Give Applications a Voice
Speech synthesis and recognition in .NET
- By Michael Dunn
Speech synthesis and recognition have been around for a while, but have yet to become "mainstream" in most applications. If you're planning to use speech recognition in your application you need to choose the right tool for the job. With Microsoft releasing new products in this field, it's easy to get confused about what product to use and when.
Office Communication Server 2007
Office Communication Server has been portrayed simply as the new version of Live Communication Server. It's actually a combination of Live Communication Server for instant messaging, and Microsoft Speech Server for telephony.
The merger of these two products fits into Microsoft's Unified Communications plan. Unified Communications is the idea where your e-mail, telephone, instant messaging, faxes and voice mail can be accessed and placed from a single location. For example, when running Exchange Server 12, also currently in beta, with Office Communication Server, users can listen and respond to e-mails and calendar appointments over the phone.
Office Communication Server's Speech Platform Services also allows you to develop customer-facing telephony applications, such as an Interactive Voice Response (IVR) application used to make flight reservations. While Microsoft Speech Server 2004 only supported Speech Application Language Tags (SALT), a Microsoft-founded standard, Office Communication Server will not only support SALT but also its rival VoiceXML. Microsoft has also created a new project type, Speech Workflow Applications. Speech Workflow Applications allows you to write an IVR application using a managed language and Windows Workflow Foundation.
The advantage that Speech Workflow Applications has over SALT and VoiceXML is that it allows you to visually see the call flow and there's no need to learn an additional markup language. Developers already familiar with Windows Workflow Foundation and a .NET language can easily and rapidly develop IVR applications using existing knowledge.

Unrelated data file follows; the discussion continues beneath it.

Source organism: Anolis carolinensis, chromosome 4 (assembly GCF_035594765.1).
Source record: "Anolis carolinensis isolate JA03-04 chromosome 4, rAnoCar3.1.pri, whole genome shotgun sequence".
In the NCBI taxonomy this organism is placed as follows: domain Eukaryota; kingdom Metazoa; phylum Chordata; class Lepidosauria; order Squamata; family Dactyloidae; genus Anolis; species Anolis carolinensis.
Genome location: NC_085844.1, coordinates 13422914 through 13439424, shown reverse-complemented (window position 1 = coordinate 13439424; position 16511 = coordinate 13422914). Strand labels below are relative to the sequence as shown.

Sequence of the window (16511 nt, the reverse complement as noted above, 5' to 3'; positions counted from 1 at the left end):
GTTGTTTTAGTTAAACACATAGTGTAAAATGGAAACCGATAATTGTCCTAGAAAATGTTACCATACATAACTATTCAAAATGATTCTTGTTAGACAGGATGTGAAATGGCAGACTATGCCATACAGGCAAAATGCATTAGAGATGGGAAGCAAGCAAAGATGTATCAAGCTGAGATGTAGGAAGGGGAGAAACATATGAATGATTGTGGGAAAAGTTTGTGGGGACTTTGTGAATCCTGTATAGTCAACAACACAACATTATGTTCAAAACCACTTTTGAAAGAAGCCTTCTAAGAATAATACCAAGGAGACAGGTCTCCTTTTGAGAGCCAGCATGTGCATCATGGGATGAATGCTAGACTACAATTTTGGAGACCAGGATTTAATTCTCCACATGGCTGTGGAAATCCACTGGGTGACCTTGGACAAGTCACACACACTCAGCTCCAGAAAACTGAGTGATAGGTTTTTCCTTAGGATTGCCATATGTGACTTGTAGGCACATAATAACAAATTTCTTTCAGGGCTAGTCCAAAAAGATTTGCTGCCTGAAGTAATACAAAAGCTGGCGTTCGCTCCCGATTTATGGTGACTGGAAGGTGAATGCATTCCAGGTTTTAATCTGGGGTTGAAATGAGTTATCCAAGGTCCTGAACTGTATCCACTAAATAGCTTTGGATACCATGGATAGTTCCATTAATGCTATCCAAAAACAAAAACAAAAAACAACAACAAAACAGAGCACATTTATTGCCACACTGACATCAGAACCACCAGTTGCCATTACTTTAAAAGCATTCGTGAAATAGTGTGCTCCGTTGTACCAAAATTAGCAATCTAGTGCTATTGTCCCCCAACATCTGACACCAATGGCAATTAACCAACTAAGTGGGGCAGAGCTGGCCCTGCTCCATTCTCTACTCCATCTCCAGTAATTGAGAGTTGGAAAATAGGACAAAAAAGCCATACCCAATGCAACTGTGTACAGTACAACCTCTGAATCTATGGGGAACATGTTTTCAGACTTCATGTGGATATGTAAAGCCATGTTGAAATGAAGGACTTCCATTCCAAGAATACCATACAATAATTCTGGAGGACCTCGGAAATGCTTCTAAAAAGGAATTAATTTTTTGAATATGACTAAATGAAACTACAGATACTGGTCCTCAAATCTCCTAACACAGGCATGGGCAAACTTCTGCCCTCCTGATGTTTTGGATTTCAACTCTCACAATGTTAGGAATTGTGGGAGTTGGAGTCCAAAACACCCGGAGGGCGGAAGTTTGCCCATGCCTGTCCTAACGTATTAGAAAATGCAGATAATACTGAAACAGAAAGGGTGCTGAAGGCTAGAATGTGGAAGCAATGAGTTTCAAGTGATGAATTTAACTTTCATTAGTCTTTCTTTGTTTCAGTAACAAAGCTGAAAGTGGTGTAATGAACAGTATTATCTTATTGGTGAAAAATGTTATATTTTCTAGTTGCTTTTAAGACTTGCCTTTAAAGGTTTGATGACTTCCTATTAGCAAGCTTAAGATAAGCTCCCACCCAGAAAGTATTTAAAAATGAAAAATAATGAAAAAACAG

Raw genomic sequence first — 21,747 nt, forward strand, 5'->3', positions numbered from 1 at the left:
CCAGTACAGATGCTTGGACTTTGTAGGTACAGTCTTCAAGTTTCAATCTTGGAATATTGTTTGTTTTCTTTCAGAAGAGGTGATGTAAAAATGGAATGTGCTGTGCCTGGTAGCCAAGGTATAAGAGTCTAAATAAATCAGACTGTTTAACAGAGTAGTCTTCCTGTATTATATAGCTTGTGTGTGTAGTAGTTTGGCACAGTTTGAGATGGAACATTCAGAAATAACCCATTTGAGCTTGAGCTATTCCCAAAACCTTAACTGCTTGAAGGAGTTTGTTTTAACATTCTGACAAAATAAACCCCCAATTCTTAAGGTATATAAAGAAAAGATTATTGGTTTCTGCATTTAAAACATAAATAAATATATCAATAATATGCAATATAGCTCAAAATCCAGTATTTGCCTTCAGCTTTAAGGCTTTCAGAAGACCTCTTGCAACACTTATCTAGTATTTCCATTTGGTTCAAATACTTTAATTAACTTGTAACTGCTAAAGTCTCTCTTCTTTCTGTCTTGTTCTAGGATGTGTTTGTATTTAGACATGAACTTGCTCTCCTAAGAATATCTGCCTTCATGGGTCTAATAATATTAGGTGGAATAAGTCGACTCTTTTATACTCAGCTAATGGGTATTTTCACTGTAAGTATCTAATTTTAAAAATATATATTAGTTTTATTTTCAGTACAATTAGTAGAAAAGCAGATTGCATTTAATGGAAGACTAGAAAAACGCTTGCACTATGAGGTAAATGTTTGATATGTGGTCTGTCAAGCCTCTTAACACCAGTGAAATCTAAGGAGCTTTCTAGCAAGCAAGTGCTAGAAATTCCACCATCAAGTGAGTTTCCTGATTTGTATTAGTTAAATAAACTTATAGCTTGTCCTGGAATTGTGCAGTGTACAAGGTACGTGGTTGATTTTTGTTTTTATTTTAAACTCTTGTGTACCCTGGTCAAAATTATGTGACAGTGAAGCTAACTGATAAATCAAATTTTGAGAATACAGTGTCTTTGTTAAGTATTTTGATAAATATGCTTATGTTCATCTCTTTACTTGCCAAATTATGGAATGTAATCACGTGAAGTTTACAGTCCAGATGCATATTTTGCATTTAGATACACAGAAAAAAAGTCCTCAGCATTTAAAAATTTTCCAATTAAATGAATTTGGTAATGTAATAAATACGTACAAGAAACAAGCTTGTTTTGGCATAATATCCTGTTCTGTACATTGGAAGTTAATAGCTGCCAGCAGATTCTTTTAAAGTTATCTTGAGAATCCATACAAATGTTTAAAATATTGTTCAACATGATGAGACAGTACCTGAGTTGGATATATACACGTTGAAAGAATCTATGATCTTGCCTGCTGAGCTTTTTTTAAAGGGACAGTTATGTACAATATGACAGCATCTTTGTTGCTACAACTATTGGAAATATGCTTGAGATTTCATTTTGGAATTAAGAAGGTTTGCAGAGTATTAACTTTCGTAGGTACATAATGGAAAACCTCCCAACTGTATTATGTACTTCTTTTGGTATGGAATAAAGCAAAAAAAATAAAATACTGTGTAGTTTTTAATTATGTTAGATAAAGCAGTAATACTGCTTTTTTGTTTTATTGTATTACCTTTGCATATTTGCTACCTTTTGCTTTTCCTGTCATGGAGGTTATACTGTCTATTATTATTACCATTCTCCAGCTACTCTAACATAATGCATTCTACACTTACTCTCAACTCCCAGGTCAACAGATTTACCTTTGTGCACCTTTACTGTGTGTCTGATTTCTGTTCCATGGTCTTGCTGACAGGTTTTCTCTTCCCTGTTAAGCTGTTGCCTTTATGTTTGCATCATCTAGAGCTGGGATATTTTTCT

Microsoft Speech Server 2004 was not a widely known product to the .NET development community. While a Microsoft customer might use .NET for their Web and Windows development, their IVR applications were still being developed on other platforms and in different programming languages. Office Communication Server 2007 will give .NET developers the ability to create sophisticated telephony and instant messaging applications using the familiar syntax of either C# or VB.Net. By itself, Microsoft Speech Server 2004 was a great product, but it didn't have a lot of success in terms of numbers of users. Hopefully, repackaging it
into Office Communication Server will breathe new life into this product.
Windows Vista, SAPI 5.3 and .NET 3.0
In Windows Vista, one of the first features you will notice is the new Microsoft Voice, Microsoft Anna, who is replacing the Windows 2000 and
XP default voice, Microsoft Sam. With the retirement of Microsoft Sam, Anna brings a more pleasant and natural-sounding voice; her voice was created from actual voice recordings, unlike previous Microsoft voices.
The .NET 3.0 Framework has included a managed speech API, System.Speech. This allows you to rapidly create speech-enabled Windows applications for Windows Vista using Visual Studio 2005. As with all versions of SAPI, this version is dependent on the operating system. SAPI 5.3 is only available on Windows Vista. As with previous versions of SAPI, your application can run on earlier versions, such as Windows XP's SAPI 5.1, however, if your application uses any features specific to SAPI 5.3, expect a not-supported error.
The two main namespaces to become familiar with for .NET speech-enabled applications are System.Speech.Synthesis and System.Speech.Recognition.
The System.Speech.Synthesis namespace can be used to access the SAPI synthesizer engine to render text into speech using an installed voice, such as Microsoft Anna.
The SAPI 5.3 synthesizer now supports the W3C standard Speech Synthesis Markup Language (SSML), a markup language that allows you to finely tune how the
synthesizer will produce words, such as pronunciation, speed, volume and pitch, of the produced phrase.
The System.Speech.Recognition engine is used to recognize a user's voice and convert it into text. The SAPI 5.3 recognition engine now supports the W3C standard; Speech Recognition Grammar Specification (SRGS), a markup language that defines how and what words are recognized. SAPI 5.3 also added support for Semantic Interpretation. For example, a grammar might define yes or no as acceptable answers. Using Semantic Interpretation, a user could say "no," "nope," "not" and the semantic value for each of these phrases would be "no." This makes life a lot easier for the developer as they only have to check the semantic result for "no."
Microsoft is releasing an array of new products in 2007 that will directly and indirectly support speech and speech recognition development in .NET. If you're planning to develop a Windows application with speech synthesis and recognition capabilities, you should use the .NET 3.0 System.Speech namespace. If your application is going to be running over a telephone, you should use the Speech Platform Services in Office Communication Server 2007, formerly known as Microsoft Speech Server.
Michael Dunn is a consultant with Magenic Technologies, a Microsoft-centric consulting firm. He can be reached at firstname.lastname@example.org.